Corona, and some other beers, tend to go well with a slice of lemon inside. Is there something particular about the style of beer, or is this a marketing thing?

  • Here in New Zealand I've only seen it served with lemon, not that I drink a lot of Corona.
    – dwjohnston
    Commented Jan 22, 2014 at 2:56
  • 2
    Or is there something missing from Corona that makes it require the addition of a lime?
    – GhostToast
    Commented Jan 22, 2014 at 3:02

2 Answers 2


I would say it's the light body, low maltiness and low bitterness that make it amenable to citrus additions (and perhaps other additions.)

The low flavor and bitterness means:

  • if you choose to add something, you need only a little of it before you can taste/smell the addition
  • there's less "interference" from the flavors of the beer so the addition tastes cleaner

Contrast with adding citrus to a Czech Pils for example. You'd have to add much more juice - the bitterness and malt backbone of the beer would compete with the citrus additions.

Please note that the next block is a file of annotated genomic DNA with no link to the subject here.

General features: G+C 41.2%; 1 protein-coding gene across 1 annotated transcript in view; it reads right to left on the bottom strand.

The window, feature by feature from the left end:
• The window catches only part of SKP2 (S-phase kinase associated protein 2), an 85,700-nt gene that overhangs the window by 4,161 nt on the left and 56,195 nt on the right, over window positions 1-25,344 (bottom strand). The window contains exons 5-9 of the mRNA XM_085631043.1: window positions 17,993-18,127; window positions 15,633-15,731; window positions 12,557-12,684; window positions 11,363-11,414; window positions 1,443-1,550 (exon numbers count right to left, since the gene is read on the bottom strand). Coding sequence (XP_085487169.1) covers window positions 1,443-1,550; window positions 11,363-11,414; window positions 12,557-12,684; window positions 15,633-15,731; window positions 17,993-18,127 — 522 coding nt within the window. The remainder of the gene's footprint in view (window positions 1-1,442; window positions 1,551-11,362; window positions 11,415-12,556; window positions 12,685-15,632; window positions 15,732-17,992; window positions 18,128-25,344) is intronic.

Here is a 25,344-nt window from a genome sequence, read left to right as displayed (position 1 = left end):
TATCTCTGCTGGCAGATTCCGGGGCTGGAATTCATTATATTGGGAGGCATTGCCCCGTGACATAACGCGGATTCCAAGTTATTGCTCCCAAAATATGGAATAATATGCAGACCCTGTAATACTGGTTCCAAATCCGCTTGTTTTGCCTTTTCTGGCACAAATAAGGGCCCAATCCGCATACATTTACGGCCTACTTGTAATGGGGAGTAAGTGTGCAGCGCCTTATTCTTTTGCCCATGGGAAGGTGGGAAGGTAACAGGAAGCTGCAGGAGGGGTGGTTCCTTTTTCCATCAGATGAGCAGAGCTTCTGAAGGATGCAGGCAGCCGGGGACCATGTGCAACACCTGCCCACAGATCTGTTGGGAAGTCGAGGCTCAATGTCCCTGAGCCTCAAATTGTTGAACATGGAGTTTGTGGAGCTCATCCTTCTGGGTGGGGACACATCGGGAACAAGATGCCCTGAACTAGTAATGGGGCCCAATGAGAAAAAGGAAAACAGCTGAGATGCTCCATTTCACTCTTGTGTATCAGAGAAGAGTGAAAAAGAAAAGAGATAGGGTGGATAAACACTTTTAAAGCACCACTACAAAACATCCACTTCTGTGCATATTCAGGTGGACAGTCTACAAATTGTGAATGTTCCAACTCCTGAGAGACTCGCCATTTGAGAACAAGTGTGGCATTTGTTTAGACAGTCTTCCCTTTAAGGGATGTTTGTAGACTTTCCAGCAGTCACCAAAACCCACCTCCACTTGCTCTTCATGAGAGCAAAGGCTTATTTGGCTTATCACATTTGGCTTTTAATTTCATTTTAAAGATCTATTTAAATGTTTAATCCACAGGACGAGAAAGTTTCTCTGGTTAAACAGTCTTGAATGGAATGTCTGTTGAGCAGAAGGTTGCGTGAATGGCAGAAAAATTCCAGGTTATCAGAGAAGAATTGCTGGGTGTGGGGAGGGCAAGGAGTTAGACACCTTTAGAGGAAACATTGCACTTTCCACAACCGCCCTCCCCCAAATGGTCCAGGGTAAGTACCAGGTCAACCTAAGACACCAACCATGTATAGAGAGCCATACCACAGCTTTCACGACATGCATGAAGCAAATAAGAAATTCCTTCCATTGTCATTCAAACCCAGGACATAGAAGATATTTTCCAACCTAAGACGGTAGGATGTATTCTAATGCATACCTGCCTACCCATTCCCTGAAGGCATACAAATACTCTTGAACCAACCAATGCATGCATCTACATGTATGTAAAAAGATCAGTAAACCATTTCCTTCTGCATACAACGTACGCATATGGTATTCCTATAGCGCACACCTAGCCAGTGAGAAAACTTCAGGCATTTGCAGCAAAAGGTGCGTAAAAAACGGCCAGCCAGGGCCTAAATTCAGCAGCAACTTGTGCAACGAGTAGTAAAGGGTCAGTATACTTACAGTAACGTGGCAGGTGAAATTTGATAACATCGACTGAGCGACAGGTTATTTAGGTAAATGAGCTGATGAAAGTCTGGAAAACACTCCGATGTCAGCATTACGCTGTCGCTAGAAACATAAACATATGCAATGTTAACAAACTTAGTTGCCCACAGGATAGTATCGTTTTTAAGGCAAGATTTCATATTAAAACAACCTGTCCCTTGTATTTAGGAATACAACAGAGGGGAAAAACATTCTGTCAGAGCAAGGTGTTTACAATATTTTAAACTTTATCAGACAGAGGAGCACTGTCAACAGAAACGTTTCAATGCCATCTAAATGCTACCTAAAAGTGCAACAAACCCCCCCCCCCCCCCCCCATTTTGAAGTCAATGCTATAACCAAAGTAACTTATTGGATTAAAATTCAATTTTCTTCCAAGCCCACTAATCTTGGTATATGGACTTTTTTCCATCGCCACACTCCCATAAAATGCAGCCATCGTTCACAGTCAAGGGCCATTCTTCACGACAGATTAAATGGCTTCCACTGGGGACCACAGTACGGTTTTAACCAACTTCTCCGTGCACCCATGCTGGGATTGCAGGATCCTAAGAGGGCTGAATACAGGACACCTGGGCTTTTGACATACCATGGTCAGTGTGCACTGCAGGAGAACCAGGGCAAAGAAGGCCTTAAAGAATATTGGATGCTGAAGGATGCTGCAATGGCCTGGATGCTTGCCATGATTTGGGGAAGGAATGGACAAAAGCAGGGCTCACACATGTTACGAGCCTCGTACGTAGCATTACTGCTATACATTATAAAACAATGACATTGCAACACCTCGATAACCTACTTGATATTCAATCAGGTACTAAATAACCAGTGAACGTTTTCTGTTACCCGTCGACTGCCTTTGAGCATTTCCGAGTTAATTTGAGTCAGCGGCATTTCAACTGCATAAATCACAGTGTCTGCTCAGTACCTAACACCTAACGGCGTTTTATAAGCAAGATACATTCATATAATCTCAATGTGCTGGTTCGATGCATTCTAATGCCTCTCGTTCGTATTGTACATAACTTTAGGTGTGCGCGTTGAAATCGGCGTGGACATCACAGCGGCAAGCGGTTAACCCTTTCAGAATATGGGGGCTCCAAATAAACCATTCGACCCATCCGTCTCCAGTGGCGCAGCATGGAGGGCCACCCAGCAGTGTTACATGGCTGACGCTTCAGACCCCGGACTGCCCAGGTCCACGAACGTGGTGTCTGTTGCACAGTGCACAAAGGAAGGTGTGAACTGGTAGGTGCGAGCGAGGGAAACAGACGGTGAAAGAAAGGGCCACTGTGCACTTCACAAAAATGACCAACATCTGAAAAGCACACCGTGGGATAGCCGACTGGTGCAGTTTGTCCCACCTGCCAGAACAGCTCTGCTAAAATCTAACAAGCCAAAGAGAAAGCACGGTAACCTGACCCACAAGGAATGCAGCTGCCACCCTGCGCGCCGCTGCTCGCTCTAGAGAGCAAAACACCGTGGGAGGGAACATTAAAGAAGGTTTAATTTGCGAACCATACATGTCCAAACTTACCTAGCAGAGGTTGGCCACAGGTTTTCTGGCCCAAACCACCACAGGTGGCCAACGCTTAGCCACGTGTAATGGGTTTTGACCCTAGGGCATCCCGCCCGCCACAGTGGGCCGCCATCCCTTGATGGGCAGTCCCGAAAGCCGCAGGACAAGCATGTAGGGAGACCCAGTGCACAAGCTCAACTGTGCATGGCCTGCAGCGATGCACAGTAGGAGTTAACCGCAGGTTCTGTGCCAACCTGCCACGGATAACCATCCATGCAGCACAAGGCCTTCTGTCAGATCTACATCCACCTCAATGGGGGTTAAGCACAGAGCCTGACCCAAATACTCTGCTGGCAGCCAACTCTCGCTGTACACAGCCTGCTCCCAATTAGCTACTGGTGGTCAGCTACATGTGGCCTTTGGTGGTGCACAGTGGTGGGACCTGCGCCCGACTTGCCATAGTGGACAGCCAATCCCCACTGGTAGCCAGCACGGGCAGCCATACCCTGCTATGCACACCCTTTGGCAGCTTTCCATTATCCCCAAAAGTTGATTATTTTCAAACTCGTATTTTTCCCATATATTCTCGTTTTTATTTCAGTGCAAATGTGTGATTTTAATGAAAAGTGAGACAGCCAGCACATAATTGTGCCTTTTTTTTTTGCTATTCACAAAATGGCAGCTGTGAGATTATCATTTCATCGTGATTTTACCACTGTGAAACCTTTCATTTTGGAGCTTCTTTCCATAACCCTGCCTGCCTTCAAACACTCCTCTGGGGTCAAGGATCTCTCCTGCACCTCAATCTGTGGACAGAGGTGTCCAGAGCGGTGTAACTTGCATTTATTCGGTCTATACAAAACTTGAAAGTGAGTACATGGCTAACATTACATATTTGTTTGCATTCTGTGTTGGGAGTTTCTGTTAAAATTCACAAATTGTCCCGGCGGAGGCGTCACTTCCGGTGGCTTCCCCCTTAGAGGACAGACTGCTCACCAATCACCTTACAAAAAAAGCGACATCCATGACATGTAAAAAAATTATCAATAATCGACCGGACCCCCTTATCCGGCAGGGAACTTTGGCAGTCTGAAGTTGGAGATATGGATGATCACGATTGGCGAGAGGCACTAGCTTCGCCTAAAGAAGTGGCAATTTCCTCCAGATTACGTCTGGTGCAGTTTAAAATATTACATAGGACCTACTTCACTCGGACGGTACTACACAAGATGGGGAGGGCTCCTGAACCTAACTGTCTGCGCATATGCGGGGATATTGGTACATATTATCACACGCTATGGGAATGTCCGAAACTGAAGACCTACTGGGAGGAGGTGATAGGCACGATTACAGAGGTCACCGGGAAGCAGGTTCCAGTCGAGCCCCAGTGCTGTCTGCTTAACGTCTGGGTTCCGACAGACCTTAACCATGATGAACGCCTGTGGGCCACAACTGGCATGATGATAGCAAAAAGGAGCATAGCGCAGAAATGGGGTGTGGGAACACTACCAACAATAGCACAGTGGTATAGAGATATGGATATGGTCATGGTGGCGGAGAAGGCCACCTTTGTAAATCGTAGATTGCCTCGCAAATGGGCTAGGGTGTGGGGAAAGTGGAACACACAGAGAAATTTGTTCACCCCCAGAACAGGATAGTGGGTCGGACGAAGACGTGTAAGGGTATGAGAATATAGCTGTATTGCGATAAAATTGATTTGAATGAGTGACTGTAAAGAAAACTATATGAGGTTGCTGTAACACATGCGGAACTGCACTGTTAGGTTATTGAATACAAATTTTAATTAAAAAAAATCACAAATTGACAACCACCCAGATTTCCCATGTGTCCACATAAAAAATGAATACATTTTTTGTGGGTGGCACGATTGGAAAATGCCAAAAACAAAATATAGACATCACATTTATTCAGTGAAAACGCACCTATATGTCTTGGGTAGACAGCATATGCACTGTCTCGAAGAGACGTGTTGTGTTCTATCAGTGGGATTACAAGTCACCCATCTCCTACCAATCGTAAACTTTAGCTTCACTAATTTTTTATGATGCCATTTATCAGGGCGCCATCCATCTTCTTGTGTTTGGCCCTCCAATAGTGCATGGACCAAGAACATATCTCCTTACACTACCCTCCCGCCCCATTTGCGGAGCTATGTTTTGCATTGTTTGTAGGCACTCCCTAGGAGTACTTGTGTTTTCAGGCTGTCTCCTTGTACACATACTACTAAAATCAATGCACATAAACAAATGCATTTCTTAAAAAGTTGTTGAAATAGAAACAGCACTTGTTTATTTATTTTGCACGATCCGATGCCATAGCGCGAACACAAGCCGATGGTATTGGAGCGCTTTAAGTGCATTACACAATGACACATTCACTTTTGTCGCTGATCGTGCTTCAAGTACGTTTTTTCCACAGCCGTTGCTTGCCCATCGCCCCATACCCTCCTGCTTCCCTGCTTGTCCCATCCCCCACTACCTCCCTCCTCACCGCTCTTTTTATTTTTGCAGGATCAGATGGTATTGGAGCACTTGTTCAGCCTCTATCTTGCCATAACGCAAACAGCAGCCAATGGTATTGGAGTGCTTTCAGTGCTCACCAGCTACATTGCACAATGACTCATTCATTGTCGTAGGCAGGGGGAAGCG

• I'm okay without a lime in my Corona, but I was very surprised how much better Land Shark is with lime.
    – mikeY
    Commented Jan 22, 2014 at 4:14
  • 1
    btw, different citrus fruit go well in different beers. This can be fun to experiment with. Some richer orange-type fruit go well with Guiness, for example, and I like calamondin in pilsner. Commented Jan 22, 2014 at 5:51

Don't think it's a marketing trick. Imagine all the costs to get the lemon slices out of the bottles.

Lemon in general goes very good with beer. In Germany (not only there) a mixture of beer and lemonade is very common and famous (called Radler or Alsterwasser).

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